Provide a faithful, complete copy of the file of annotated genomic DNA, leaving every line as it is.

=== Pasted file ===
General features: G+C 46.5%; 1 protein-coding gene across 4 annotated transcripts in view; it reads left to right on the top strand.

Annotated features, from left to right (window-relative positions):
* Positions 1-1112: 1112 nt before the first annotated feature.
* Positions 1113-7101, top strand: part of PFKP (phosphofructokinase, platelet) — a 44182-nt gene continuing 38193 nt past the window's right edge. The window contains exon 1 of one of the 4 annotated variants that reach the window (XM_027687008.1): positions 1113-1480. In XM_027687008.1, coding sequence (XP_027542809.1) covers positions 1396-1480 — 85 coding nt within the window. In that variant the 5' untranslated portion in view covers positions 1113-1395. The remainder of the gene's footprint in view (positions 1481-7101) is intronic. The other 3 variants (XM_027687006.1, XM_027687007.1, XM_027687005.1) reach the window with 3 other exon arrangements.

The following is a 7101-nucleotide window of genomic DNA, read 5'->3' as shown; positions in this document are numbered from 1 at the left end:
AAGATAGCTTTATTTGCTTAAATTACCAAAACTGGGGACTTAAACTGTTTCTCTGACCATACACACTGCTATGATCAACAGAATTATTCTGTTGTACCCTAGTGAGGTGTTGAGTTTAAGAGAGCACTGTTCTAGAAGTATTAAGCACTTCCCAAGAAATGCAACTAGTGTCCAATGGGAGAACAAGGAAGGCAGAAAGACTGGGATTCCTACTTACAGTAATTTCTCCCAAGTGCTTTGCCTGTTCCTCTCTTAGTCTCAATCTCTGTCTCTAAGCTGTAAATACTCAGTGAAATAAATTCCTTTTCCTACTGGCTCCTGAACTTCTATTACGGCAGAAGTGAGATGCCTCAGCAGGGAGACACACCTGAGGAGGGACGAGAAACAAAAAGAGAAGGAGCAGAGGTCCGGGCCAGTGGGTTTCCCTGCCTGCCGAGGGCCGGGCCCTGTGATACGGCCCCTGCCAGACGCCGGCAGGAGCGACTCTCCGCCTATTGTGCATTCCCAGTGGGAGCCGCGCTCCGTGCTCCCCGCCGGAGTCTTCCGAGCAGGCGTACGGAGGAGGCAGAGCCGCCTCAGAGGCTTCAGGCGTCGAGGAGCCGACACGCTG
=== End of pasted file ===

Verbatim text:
General features: G+C 46.5%; 1 protein-coding gene across 4 annotated transcripts in view; it reads left to right on the top strand.

Annotated features, from left to right (window-relative positions):
* Positions 1-1112: 1112 nt before the first annotated feature.
* Positions 1113-7101, top strand: part of PFKP (phosphofructokinase, platelet) — a 44182-nt gene continuing 38193 nt past the window's right edge. The window contains exon 1 of one of the 4 annotated variants that reach the window (XM_027687008.1): positions 1113-1480. In XM_027687008.1, coding sequence (XP_027542809.1) covers positions 1396-1480 — 85 coding nt within the window. In that variant the 5' untranslated portion in view covers positions 1113-1395. The remainder of the gene's footprint in view (positions 1481-7101) is intronic. The other 3 variants (XM_027687006.1, XM_027687007.1, XM_027687005.1) reach the window with 3 other exon arrangements.

The following is a 7101-nucleotide window of genomic DNA, read 5'->3' as shown; positions in this document are numbered from 1 at the left end:
AAGATAGCTTTATTTGCTTAAATTACCAAAACTGGGGACTTAAACTGTTTCTCTGACCATACACACTGCTATGATCAACAGAATTATTCTGTTGTACCCTAGTGAGGTGTTGAGTTTAAGAGAGCACTGTTCTAGAAGTATTAAGCACTTCCCAAGAAATGCAACTAGTGTCCAATGGGAGAACAAGGAAGGCAGAAAGACTGGGATTCCTACTTACAGTAATTTCTCCCAAGTGCTTTGCCTGTTCCTCTCTTAGTCTCAATCTCTGTCTCTAAGCTGTAAATACTCAGTGAAATAAATTCCTTTTCCTACTGGCTCCTGAACTTCTATTACGGCAGAAGTGAGATGCCTCAGCAGGGAGACACACCTGAGGAGGGACGAGAAACAAAAAGAGAAGGAGCAGAGGTCCGGGCCAGTGGGTTTCCCTGCCTGCCGAGGGCCGGGCCCTGTGATACGGCCCCTGCCAGACGCCGGCAGGAGCGACTCTCCGCCTATTGTGCATTCCCAGTGGGAGCCGCGCTCCGTGCTCCCCGCCGGAGTCTTCCGAGCAGGCGTACGGAGGAGGCAGAGCCGCCTCAGAGGCTTCAGGCGTCGAGGAGCCGACACGCTG